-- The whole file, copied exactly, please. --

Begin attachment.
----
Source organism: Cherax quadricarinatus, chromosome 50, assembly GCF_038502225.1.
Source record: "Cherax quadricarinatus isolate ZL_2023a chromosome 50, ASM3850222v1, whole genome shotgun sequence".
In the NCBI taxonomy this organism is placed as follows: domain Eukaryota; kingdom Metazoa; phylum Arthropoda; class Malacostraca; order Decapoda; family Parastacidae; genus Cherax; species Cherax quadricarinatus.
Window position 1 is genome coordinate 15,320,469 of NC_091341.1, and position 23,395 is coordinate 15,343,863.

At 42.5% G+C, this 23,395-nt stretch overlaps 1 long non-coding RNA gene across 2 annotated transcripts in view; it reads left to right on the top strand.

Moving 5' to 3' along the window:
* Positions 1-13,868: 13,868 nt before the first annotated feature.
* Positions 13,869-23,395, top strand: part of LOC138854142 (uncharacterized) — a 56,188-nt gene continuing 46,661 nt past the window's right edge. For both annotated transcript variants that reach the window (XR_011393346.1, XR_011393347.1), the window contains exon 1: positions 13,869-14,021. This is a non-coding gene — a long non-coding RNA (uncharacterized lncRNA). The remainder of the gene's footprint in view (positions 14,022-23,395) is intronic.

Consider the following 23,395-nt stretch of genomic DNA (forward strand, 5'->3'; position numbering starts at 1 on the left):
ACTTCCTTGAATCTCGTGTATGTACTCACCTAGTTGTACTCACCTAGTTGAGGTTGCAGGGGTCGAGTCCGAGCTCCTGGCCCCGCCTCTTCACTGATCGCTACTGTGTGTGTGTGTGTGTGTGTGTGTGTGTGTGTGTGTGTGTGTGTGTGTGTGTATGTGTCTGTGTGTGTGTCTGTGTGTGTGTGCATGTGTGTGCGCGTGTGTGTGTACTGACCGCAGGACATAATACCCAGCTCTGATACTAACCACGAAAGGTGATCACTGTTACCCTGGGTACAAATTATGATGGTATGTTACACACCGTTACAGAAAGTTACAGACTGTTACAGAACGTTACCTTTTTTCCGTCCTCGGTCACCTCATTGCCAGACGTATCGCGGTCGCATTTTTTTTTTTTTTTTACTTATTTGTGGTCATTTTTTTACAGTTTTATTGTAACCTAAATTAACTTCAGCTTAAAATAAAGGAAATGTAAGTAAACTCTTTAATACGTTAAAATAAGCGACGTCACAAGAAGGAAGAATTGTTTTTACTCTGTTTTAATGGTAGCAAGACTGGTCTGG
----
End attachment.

Source organism: Cherax quadricarinatus, chromosome 50, assembly GCF_038502225.1.
Source record: "Cherax quadricarinatus isolate ZL_2023a chromosome 50, ASM3850222v1, whole genome shotgun sequence".
In the NCBI taxonomy this organism is placed as follows: domain Eukaryota; kingdom Metazoa; phylum Arthropoda; class Malacostraca; order Decapoda; family Parastacidae; genus Cherax; species Cherax quadricarinatus.
Window position 1 is genome coordinate 15,320,469 of NC_091341.1, and position 23,395 is coordinate 15,343,863.

At 42.5% G+C, this 23,395-nt stretch overlaps 1 long non-coding RNA gene across 2 annotated transcripts in view; it reads left to right on the top strand.

Moving 5' to 3' along the window:
* Positions 1-13,868: 13,868 nt before the first annotated feature.
* Positions 13,869-23,395, top strand: part of LOC138854142 (uncharacterized) — a 56,188-nt gene continuing 46,661 nt past the window's right edge. For both annotated transcript variants that reach the window (XR_011393346.1, XR_011393347.1), the window contains exon 1: positions 13,869-14,021. This is a non-coding gene — a long non-coding RNA (uncharacterized lncRNA). The remainder of the gene's footprint in view (positions 14,022-23,395) is intronic.

Consider the following 23,395-nt stretch of genomic DNA (forward strand, 5'->3'; position numbering starts at 1 on the left):
ACTTCCTTGAATCTCGTGTATGTACTCACCTAGTTGTACTCACCTAGTTGAGGTTGCAGGGGTCGAGTCCGAGCTCCTGGCCCCGCCTCTTCACTGATCGCTACTGTGTGTGTGTGTGTGTGTGTGTGTGTGTGTGTGTGTGTGTGTGTGTGTGTGTATGTGTCTGTGTGTGTGTCTGTGTGTGTGTGCATGTGTGTGCGCGTGTGTGTGTACTGACCGCAGGACATAATACCCAGCTCTGATACTAACCACGAAAGGTGATCACTGTTACCCTGGGTACAAATTATGATGGTATGTTACACACCGTTACAGAAAGTTACAGACTGTTACAGAACGTTACCTTTTTTCCGTCCTCGGTCACCTCATTGCCAGACGTATCGCGGTCGCATTTTTTTTTTTTTTTTACTTATTTGTGGTCATTTTTTTACAGTTTTATTGTAACCTAAATTAACTTCAGCTTAAAATAAAGGAAATGTAAGTAAACTCTTTAATACGTTAAAATAAGCGACGTCACAAGAAGGAAGAATTGTTTTTACTCTGTTTTAATGGTAGCAAGACTGGTCTGG